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Re: [] Overload resolution and dynamic dispatch patch

Hi Axel

Ok, so we misunderstood the application domain.

The IA is targetted at huge models of which only large sub-models are loaded in memory.

This now makes sense of your 'what are all the meta-models' questions. If the loaded submodels consist of A objects and the unloaded submodels might contain X objects, you need to known whether an X::a relationship exists, so that when an A changes you can propagate impact to an X. This has three problems: a) you need to know all the meta-models of all the unloaded parts of the models to discover that there is an X::a relationship
b) you need to be able to identify all X objects in the unloaded submodels
c) you need to identify which X objects have an X::a relationship targetting the impacted A object

a) is soluble by requiring a closed universe of declared meta-models
b) is only soluble with some collaboration; if the unloaded objects are in a repository, the repository may partition by class and so may be able to support allInstances() without a total scan since the result of allInstances() is cached as repository control state c) is similarly soluble via a repository's allInstances() cache - but only via an inefficient large scan for a huge model

If the repository maintains an allInstances() cache, the the repository can certainly provide an allClasses()/allPackages() response to enable all meta-models to be identified for a).

I see no way of doing hidden opposites from unloaded resources without cached state resulting from a transient load of the whole model.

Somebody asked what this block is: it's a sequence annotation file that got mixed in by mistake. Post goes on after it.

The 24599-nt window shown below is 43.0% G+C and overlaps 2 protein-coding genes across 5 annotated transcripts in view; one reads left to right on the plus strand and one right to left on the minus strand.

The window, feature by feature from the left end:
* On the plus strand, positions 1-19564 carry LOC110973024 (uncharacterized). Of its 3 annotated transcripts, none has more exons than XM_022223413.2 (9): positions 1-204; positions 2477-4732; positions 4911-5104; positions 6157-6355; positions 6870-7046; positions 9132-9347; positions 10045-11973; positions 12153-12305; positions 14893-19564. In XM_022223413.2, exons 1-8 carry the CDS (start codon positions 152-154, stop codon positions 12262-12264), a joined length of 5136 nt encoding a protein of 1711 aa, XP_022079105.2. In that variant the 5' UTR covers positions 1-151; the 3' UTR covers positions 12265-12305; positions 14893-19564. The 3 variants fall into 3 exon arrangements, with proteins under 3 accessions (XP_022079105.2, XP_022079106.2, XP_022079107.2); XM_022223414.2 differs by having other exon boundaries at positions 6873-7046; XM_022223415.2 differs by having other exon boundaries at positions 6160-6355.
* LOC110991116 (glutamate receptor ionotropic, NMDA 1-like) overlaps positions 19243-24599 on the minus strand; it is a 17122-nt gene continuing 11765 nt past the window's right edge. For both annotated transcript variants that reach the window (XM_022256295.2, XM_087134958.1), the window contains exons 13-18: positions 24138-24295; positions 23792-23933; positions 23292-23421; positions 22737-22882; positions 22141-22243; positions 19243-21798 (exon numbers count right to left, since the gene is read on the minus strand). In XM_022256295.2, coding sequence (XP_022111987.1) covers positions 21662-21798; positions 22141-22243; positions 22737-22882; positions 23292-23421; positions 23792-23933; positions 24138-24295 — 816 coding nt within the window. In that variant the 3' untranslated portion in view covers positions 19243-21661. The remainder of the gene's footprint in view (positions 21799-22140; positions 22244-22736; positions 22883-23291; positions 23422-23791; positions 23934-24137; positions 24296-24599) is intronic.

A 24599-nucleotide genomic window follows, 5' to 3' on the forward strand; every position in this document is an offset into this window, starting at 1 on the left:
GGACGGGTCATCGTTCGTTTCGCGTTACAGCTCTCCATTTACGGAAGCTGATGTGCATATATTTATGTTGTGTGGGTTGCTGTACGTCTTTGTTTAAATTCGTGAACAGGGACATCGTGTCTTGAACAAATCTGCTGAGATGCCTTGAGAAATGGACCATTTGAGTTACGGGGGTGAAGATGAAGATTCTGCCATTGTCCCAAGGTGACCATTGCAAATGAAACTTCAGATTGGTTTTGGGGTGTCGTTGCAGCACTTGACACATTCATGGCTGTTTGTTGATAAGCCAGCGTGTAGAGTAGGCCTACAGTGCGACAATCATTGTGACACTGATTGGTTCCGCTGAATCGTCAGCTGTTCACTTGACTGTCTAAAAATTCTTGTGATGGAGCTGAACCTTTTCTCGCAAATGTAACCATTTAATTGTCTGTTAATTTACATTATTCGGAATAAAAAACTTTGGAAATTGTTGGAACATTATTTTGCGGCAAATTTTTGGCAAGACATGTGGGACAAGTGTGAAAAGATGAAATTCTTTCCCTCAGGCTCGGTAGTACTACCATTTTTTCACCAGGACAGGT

The problem of dynamic dispatch is much the same as hidden opposites. Any function computes using modeled state, so the source type is deducible whenever the function uses fully navigable relationships. The problem is that if the function uses forward relationships, then you cannot follow in reverse. This is the hidden opposites impact problem.


So if we have a large partial model in memory, in order to propagate impact to the unloaded part, there are three options:
a) don't - it is an unsupported capability
b) use a type-based allInstances() search of those objects that might be hidden opposites c) use an instance-based cache that supports navigation of the hidden opposite relationships

a) is easy and useful for large loadable models.

Both b) and c) rely on cached knowledge of the whole system, so if you're going to have cached knowledge surely you should provide the cache that supports efficient instance-based navigation rather than dubiously scalable type-based searches?

The instance-based cache could take a variety of forms. To support huge unloaded models, it is probably a good idea for objects to have co-objects that contain their hidden opposites. The co-objects can be unloaded and maintained in the repository, so the in-memory cost is proportional to the size of the in-memory model and the number of actual hidden opposites per object. Whenever impact spreads, you can load the impacted objects and their co-objects. The IA can of course maintain the co-object relationships automatically.

Some classes, such as OCLExpression, have a large number of hidden opposites, so the 'coOCLExpression' probably wants to use a list of (feature,object) pairs for the typically one hidden opposite that actually exists.


Once co-objects support navigation of all relationships of all loaded objects, the active system consists of unloaded (co-)objects and loaded (co-)objects, some of which are on the boundary because they have one or more relationships to unloaded objects. To prime the impact propagation, dependency analysis from all loaded objects populates the notifier chain. If at run-time an impact reaches a border object, the dynamic types of the unloaded neighbours are examined to see if impact propagation is possible and if necessary, neighbouring objects are loaded, analyzed for dependencies, notifiers installed, and the impact continues to propagate, loading only impacted unloaded objects and co-objects.


        Ed Willink

On 07/05/2012 20:44, Axel Uhl wrote: